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this marble ; I perish by the excess of life which this figure wants. Alas! I expect no prodigy ; already one exists, and ought to cease; order is disturbed, nature is outraged; restore to her laws their empire, re-establish her beneficent course, and equally shed thy divine influence. Yes, two beings are left out of the plenitude of things. Divide between them that devouring ardour which consumes the one without animating the other. It is thou who hast formed by my hand these charms, and these features, which want but life and feeling Give to her the half of mine, Give all, if it be necessary. It shall suffice me to live in her. Oh thou! who deignest to smile upon the homage of mortals, this being who feels nothing, honours thee' not. Extend thy glory with thy works. Goddess of beauty, spare this affront to nature, that a form so perfect should be an image of which there is no living model !

(He gradually re-approaches the statue with an air of confidence and joy.)

I resume my senses. What an unexpected calm! What unhoped courage re-animates me! A mortal fever burned my blood, a balm of confidence and hope flows in my veins, and I feel a new life. Thus the sense of our dependence sometimes becomes our consolation. However unhappy mortals may be, when they have invoked the Gods, they are more tranquil-And yet this unjust confidence deceives those who form senseless wishes. --Alas! in the condition I am in, we call upop every one, and no one hears us; the hope which deceives is more senseless than the desire.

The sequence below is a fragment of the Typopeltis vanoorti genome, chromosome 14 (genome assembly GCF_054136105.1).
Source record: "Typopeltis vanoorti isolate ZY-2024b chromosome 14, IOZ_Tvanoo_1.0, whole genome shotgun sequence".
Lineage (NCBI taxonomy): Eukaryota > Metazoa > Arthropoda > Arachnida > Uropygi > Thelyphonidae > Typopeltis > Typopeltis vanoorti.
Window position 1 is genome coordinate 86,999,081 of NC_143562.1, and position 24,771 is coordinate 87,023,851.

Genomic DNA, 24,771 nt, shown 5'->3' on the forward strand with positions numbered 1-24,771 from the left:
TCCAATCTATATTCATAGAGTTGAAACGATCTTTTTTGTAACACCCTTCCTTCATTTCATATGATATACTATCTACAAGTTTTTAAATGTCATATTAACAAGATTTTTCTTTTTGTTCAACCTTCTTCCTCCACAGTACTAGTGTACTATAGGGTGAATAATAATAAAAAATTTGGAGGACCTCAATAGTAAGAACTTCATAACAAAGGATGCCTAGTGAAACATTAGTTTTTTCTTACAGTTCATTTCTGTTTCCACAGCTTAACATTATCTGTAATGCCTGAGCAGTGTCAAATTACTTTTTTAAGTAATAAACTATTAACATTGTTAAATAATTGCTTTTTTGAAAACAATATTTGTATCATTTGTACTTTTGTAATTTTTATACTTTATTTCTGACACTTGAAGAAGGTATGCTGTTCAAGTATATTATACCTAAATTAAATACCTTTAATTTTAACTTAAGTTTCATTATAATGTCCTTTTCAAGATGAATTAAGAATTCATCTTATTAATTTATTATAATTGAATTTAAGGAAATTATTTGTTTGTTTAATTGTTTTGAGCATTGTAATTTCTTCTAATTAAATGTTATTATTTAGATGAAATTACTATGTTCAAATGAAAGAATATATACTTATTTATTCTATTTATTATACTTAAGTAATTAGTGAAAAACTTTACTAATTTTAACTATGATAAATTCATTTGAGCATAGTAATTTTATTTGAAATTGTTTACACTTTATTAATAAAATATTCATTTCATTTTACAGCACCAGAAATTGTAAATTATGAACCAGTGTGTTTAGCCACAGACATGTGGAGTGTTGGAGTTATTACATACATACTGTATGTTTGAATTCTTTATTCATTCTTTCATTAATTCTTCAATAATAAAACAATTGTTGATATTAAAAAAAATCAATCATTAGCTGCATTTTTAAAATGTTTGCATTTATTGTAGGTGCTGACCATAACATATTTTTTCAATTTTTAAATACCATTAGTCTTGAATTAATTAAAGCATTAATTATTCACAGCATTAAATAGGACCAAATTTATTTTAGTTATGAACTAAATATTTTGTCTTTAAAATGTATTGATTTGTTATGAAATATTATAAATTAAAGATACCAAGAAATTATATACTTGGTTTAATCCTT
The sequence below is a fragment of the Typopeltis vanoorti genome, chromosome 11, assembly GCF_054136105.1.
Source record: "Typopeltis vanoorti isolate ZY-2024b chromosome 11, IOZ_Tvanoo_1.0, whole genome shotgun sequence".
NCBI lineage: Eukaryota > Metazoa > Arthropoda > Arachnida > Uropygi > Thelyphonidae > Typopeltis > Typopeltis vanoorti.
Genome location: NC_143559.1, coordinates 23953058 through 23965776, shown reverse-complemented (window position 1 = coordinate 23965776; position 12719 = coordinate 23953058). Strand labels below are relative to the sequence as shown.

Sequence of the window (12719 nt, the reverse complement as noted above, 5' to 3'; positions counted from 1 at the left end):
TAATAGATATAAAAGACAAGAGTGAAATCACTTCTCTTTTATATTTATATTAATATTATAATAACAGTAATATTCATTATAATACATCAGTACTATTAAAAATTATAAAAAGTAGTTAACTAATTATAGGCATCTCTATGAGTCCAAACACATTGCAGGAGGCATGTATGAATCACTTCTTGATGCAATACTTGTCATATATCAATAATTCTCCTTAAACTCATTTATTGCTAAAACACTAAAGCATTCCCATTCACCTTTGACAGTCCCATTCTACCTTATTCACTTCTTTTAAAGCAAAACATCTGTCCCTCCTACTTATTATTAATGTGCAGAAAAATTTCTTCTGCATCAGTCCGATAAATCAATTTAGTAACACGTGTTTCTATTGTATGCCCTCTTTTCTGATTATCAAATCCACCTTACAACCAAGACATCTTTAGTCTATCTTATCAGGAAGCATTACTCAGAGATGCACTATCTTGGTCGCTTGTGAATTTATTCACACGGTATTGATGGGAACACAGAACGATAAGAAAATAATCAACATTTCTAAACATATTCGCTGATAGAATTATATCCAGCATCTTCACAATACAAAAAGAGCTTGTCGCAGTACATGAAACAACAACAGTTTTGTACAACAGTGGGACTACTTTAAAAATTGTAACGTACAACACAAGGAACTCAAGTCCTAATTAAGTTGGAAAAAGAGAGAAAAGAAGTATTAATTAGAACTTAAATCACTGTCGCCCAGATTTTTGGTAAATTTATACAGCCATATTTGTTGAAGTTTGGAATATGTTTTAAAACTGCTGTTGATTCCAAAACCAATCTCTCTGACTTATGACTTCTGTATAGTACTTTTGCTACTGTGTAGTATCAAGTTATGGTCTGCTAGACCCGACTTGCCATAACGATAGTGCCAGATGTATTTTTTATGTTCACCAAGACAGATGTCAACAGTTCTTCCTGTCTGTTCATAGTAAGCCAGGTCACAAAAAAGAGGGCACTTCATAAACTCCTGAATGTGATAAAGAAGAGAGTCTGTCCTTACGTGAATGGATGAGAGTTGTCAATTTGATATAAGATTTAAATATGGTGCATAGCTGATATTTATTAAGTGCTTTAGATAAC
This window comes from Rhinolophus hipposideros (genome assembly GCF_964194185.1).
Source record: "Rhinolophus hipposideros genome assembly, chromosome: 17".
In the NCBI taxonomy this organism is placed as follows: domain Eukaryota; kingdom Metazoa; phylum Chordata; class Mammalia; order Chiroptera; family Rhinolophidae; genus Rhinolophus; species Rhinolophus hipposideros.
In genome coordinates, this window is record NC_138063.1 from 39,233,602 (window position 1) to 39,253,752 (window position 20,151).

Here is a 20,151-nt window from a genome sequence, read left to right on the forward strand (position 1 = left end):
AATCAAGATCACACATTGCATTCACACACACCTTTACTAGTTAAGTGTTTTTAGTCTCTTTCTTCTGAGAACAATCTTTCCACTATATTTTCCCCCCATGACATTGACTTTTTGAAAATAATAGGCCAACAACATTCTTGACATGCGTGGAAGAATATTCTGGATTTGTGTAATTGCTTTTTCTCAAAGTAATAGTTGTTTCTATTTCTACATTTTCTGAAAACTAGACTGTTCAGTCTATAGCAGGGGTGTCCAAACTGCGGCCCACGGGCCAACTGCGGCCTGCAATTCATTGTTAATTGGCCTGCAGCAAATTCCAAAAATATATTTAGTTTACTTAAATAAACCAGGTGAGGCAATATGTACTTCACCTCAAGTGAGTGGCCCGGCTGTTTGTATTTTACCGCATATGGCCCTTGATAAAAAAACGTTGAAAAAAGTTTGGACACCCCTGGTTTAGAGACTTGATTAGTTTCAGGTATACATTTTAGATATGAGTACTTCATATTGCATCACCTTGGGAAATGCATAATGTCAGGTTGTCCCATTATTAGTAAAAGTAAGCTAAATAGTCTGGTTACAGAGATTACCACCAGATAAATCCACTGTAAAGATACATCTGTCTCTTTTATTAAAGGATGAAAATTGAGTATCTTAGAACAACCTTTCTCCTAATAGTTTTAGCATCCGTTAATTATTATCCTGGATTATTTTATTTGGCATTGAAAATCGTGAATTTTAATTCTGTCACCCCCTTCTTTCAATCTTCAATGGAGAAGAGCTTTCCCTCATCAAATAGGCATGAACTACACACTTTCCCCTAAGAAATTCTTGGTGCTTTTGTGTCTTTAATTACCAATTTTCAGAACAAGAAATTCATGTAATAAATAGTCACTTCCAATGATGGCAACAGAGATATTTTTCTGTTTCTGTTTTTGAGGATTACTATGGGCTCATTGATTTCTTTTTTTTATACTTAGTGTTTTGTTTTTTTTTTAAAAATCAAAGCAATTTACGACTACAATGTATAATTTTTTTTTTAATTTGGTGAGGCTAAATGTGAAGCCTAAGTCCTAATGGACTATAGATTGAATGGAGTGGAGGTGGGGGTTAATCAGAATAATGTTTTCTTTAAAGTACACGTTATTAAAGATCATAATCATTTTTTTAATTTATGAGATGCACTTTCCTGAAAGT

Ashamed of so many follies, I dare no more to contemplate the cause of them. When I wish to raise my eyes towards this fatal object, I feel a new trouble, a sudden palpitation takes my breath, a secret tremor stops me

(With bitter irony.)

Oh, look, poor soul! summon courage enough to dare behold a statue,

(He sees it become animated, and turns away with alarm; his heart oppressed with grief.)

What have I seen? Gods! what have I imagined that I saw ? A colour on the flesh, a fire in the eyes, even movement- -It was not enough to hope for a miracle; to complete my misery, at last I have


(With expressive melancholy.)

Unhappy creature, all is over with theerthy delirium is at it's heightthy reason as well as thy genius abandons thee. Regret it not, Pygmalion, for the loss will conceal thy shame.

(With indignation.)
The lover of a stone is too happy in becoming a visionary.

(He turns again, and sees the statue move and descend the steps in front of the pedestal. He falls on his knees, and raises his hands and eyes towards heaven.)